Though there are no railroads to northern Canada, the Dempster Highway serves as a good example of the government attempting to build a piece of infrastructure for the ostensible purpose of better linking together the country, when counter-intuitively, it could serve to emphasise regionalism and the core-periphery divide. The Dempster Highway is the only existing all-weather road to cross the Arctic Circle in Canada. When Prime Minister Stephen Harper was reelected in 2011, he vowed to complete the highway so that it would stretch all the way to Tuktoyaktuk. Currently, the highway only reaches the town in the winter, when an ice road stretches the last 121 miles across the frozen Mackenzie River Delta. Harper observed: “In 1958, Prime Minister Diefenbaker set out his vision to construct a highway through the northern wilderness and connect Canada for the first time from coast to coast to coast.” His rhetoric underscores the idea of the “wild” north and Canada’s three oceans, turning the landscape into something that must be tamed and subsequently interconnected.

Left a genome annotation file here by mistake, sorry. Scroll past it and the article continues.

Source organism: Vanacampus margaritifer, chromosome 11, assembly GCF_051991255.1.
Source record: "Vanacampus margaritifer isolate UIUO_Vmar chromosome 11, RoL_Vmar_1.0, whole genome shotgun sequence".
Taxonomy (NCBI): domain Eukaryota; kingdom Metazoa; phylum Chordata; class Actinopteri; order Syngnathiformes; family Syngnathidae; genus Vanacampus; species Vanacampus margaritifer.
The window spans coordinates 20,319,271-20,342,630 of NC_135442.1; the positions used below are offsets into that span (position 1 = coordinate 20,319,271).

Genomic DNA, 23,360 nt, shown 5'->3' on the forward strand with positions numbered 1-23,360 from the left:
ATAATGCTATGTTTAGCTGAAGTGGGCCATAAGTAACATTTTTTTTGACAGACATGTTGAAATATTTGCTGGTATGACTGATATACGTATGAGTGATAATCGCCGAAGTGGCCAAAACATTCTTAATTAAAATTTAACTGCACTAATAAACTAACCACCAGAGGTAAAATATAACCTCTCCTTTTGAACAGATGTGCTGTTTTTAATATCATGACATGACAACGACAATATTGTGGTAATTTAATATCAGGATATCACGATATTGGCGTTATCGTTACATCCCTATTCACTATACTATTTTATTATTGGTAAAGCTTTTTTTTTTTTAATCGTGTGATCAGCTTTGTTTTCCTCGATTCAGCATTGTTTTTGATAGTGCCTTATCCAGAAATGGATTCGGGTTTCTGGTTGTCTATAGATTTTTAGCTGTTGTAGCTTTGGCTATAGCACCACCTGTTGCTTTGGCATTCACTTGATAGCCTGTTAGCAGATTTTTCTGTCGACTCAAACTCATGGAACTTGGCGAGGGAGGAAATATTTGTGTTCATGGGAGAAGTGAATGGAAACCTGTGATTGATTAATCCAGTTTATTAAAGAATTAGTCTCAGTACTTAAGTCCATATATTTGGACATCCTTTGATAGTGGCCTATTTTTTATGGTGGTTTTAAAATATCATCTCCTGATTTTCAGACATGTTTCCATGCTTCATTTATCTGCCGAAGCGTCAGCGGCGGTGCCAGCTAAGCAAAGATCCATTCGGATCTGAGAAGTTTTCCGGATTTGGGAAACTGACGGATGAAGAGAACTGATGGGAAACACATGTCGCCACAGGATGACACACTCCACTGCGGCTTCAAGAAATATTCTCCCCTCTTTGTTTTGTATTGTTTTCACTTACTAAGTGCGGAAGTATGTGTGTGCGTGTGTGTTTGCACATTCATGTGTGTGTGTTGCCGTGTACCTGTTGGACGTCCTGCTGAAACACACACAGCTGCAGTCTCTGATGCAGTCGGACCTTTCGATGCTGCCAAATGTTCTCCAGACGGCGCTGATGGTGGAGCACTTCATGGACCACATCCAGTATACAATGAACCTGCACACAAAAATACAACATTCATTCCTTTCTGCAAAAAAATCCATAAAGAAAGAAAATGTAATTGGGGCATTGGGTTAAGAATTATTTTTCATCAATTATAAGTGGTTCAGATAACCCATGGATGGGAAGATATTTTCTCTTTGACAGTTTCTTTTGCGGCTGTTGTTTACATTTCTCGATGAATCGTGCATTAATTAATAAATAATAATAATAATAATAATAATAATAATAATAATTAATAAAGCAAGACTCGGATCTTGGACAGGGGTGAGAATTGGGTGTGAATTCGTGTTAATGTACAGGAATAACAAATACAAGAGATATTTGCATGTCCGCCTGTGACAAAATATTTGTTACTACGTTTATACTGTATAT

When the highway was first conceived in the 1950s, one of its main purposes was to link the growing oil and gas industry in the Mackenzie River Delta to the south. Thus, the road was built primarily for economic purposes – not to assist social development in the north or transportation connections between indigenous communities. Regardless, the idea that Canada could have an all-weather road connecting three oceans is quite impressive and seems to carry a bit of the technological sublime with it.